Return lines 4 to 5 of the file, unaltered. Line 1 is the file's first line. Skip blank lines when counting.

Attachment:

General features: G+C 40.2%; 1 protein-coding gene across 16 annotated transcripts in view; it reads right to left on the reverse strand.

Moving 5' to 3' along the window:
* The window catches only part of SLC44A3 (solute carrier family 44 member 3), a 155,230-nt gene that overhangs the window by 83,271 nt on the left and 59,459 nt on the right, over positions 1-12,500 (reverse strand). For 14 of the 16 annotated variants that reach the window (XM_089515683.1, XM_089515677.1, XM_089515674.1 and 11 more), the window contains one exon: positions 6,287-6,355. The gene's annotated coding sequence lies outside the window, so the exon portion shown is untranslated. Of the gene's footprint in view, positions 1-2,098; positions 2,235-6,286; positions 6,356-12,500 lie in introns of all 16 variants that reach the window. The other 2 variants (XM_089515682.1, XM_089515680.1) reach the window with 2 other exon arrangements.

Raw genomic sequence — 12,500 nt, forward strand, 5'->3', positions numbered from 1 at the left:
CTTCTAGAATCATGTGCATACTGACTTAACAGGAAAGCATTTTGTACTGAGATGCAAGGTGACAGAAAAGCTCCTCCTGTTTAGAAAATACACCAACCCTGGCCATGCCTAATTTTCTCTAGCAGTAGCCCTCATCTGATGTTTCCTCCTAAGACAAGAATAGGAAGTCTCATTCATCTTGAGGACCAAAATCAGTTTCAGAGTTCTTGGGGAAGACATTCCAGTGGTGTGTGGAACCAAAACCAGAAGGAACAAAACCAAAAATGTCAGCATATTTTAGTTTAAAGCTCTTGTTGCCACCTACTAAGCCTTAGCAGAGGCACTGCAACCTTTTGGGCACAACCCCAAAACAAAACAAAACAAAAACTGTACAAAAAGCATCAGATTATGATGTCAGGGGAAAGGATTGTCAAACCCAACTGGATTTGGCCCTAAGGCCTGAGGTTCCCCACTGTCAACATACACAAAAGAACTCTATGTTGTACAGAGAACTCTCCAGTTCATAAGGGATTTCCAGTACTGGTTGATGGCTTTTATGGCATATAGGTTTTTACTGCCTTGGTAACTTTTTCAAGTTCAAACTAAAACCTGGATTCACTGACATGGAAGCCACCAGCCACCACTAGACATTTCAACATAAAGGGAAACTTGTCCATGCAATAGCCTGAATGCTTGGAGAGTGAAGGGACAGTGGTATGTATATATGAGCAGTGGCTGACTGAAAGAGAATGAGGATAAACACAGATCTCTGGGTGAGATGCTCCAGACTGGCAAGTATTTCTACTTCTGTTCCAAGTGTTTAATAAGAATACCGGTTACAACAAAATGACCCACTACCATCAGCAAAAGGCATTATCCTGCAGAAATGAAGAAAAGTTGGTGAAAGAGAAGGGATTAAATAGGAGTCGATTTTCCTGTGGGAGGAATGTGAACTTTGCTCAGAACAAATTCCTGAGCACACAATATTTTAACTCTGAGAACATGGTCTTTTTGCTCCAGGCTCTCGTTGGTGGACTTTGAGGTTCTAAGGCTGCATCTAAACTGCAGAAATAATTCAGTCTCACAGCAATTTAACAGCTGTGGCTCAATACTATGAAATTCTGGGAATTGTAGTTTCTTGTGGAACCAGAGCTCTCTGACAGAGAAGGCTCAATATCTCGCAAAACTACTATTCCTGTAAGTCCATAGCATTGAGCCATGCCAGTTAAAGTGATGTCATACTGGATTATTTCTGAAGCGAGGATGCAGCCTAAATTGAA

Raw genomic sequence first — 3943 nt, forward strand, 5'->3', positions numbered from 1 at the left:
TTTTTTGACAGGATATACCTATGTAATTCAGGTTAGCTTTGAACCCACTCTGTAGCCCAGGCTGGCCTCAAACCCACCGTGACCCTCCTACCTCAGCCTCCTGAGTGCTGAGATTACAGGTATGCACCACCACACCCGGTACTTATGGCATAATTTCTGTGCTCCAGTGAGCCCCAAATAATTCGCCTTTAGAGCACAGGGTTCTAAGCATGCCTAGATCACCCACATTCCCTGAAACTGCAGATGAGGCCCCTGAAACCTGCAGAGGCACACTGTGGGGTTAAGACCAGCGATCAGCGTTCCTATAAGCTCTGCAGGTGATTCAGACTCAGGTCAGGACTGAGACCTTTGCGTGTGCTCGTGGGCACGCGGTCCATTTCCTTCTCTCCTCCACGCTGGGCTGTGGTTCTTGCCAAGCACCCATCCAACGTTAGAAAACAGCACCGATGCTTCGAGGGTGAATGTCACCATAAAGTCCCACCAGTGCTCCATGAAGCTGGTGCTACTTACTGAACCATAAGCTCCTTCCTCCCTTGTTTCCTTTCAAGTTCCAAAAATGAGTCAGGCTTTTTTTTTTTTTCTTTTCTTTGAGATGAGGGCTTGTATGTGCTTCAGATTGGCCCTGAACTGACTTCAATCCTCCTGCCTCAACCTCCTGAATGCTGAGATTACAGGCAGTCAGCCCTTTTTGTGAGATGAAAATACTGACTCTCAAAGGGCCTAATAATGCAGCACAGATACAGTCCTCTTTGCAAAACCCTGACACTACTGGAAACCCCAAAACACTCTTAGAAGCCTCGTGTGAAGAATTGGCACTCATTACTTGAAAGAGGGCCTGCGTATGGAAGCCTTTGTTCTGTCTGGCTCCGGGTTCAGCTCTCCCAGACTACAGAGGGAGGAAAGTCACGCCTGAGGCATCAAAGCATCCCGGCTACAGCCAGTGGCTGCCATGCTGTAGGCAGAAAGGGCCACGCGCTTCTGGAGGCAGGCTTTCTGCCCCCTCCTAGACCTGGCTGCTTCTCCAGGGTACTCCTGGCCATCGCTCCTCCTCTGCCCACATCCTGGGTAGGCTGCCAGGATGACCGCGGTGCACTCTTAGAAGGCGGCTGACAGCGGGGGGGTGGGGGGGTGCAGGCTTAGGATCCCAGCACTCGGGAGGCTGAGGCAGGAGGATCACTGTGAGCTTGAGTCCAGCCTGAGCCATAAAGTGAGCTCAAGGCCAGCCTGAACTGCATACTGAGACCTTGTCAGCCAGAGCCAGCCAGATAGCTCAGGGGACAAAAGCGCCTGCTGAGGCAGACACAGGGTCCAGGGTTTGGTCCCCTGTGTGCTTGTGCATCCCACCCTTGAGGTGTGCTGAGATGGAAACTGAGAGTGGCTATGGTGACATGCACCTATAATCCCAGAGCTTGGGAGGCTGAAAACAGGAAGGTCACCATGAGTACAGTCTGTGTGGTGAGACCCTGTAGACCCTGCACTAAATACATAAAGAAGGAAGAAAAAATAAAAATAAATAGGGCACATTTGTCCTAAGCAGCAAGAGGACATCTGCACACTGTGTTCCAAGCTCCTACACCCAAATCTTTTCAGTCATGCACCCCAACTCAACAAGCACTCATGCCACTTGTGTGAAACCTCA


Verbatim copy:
Raw genomic sequence — 12,500 nt, forward strand, 5'->3', positions numbered from 1 at the left:
CTTCTAGAATCATGTGCATACTGACTTAACAGGAAAGCATTTTGTACTGAGATGCAAGGTGACAGAAAAGCTCCTCCTGTTTAGAAAATACACCAACCCTGGCCATGCCTAATTTTCTCTAGCAGTAGCCCTCATCTGATGTTTCCTCCTAAGACAAGAATAGGAAGTCTCATTCATCTTGAGGACCAAAATCAGTTTCAGAGTTCTTGGGGAAGACATTCCAGTGGTGTGTGGAACCAAAACCAGAAGGAACAAAACCAAAAATGTCAGCATATTTTAGTTTAAAGCTCTTGTTGCCACCTACTAAGCCTTAGCAGAGGCACTGCAACCTTTTGGGCACAACCCCAAAACAAAACAAAACAAAAACTGTACAAAAAGCATCAGATTATGATGTCAGGGGAAAGGATTGTCAAACCCAACTGGATTTGGCCCTAAGGCCTGAGGTTCCCCACTGTCAACATACACAAAAGAACTCTATGTTGTACAGAGAACTCTCCAGTTCATAAGGGATTTCCAGTACTGGTTGATGGCTTTTATGGCATATAGGTTTTTACTGCCTTGGTAACTTTTTCAAGTTCAAACTAAAACCTGGATTCACTGACATGGAAGCCACCAGCCACCACTAGACATTTCAACATAAAGGGAAACTTGTCCATGCAATAGCCTGAATGCTTGGAGAGTGAAGGGACAGTGGTATGTATATATGAGCAGTGGCTGACTGAAAGAGAATGAGGATAAACACAGATCTCTGGGTGAGATGCTCCAGACTGGCAAGTATTTCTACTTCTGTTCCAAGTGTTTAATAAGAATACCGGTTACAACAAAATGACCCACTACCATCAGCAAAAGGCATTATCCTGCAGAAATGAAGAAAAGTTGGTGAAAGAGAAGGGATTAAATAGGAGTCGATTTTCCTGTGGGAGGAATGTGAACTTTGCTCAGAACAAATTCCTGAGCACACAATATTTTAACTCTGAGAACATGGTCTTTTTGCTCCAGGCTCTCGTTGGTGGACTTTGAGGTTCTAAGGCTGCATCTAAACTGCAGAAATAATTCAGTCTCACAGCAATTTAACAGCTGTGGCTCAATACTATGAAATTCTGGGAATTGTAGTTTCTTGTGGAACCAGAGCTCTCTGACAGAGAAGGCTCAATATCTCGCAAAACTACTATTCCTGTAAGTCCATAGCATTGAGCCATGCCAGTTAAAGTGATGTCATACTGGATTATTTCTGAAGCGAGGATGCAGCCTAAATTGAA